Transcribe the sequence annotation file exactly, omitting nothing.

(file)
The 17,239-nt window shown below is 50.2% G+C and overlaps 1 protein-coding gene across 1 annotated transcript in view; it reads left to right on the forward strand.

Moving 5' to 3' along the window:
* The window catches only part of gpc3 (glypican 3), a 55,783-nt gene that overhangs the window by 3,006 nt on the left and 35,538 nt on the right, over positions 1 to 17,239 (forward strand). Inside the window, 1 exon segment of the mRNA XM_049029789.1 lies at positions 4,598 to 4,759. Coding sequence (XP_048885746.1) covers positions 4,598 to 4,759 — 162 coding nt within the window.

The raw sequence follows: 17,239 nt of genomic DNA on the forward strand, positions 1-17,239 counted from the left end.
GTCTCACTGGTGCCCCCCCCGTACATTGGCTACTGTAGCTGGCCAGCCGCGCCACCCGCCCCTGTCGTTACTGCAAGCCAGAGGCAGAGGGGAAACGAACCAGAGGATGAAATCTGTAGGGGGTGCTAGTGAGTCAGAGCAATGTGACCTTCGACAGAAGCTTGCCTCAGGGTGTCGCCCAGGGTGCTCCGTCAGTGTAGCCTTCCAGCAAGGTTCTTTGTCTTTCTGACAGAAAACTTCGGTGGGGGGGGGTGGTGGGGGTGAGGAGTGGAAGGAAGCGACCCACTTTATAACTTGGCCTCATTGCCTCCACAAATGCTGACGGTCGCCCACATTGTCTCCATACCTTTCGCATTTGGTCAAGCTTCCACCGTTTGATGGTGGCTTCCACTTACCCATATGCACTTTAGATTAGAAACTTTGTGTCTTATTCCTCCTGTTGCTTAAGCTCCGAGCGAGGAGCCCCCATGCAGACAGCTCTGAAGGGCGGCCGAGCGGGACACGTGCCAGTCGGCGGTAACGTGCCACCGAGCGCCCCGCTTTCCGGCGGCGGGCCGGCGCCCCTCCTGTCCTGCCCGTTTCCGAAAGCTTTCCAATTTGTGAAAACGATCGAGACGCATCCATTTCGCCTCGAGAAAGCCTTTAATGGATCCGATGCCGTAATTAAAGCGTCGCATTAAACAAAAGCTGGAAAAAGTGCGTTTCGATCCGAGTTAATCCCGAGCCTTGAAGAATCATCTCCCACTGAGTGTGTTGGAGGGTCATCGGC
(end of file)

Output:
The 17,239-nt window shown below is 50.2% G+C and overlaps 1 protein-coding gene across 1 annotated transcript in view; it reads left to right on the forward strand.

Moving 5' to 3' along the window:
* The window catches only part of gpc3 (glypican 3), a 55,783-nt gene that overhangs the window by 3,006 nt on the left and 35,538 nt on the right, over positions 1 to 17,239 (forward strand). Inside the window, 1 exon segment of the mRNA XM_049029789.1 lies at positions 4,598 to 4,759. Coding sequence (XP_048885746.1) covers positions 4,598 to 4,759 — 162 coding nt within the window.

The raw sequence follows: 17,239 nt of genomic DNA on the forward strand, positions 1-17,239 counted from the left end.
GTCTCACTGGTGCCCCCCCCGTACATTGGCTACTGTAGCTGGCCAGCCGCGCCACCCGCCCCTGTCGTTACTGCAAGCCAGAGGCAGAGGGGAAACGAACCAGAGGATGAAATCTGTAGGGGGTGCTAGTGAGTCAGAGCAATGTGACCTTCGACAGAAGCTTGCCTCAGGGTGTCGCCCAGGGTGCTCCGTCAGTGTAGCCTTCCAGCAAGGTTCTTTGTCTTTCTGACAGAAAACTTCGGTGGGGGGGGGTGGTGGGGGTGAGGAGTGGAAGGAAGCGACCCACTTTATAACTTGGCCTCATTGCCTCCACAAATGCTGACGGTCGCCCACATTGTCTCCATACCTTTCGCATTTGGTCAAGCTTCCACCGTTTGATGGTGGCTTCCACTTACCCATATGCACTTTAGATTAGAAACTTTGTGTCTTATTCCTCCTGTTGCTTAAGCTCCGAGCGAGGAGCCCCCATGCAGACAGCTCTGAAGGGCGGCCGAGCGGGACACGTGCCAGTCGGCGGTAACGTGCCACCGAGCGCCCCGCTTTCCGGCGGCGGGCCGGCGCCCCTCCTGTCCTGCCCGTTTCCGAAAGCTTTCCAATTTGTGAAAACGATCGAGACGCATCCATTTCGCCTCGAGAAAGCCTTTAATGGATCCGATGCCGTAATTAAAGCGTCGCATTAAACAAAAGCTGGAAAAAGTGCGTTTCGATCCGAGTTAATCCCGAGCCTTGAAGAATCATCTCCCACTGAGTGTGTTGGAGGGTCATCGGC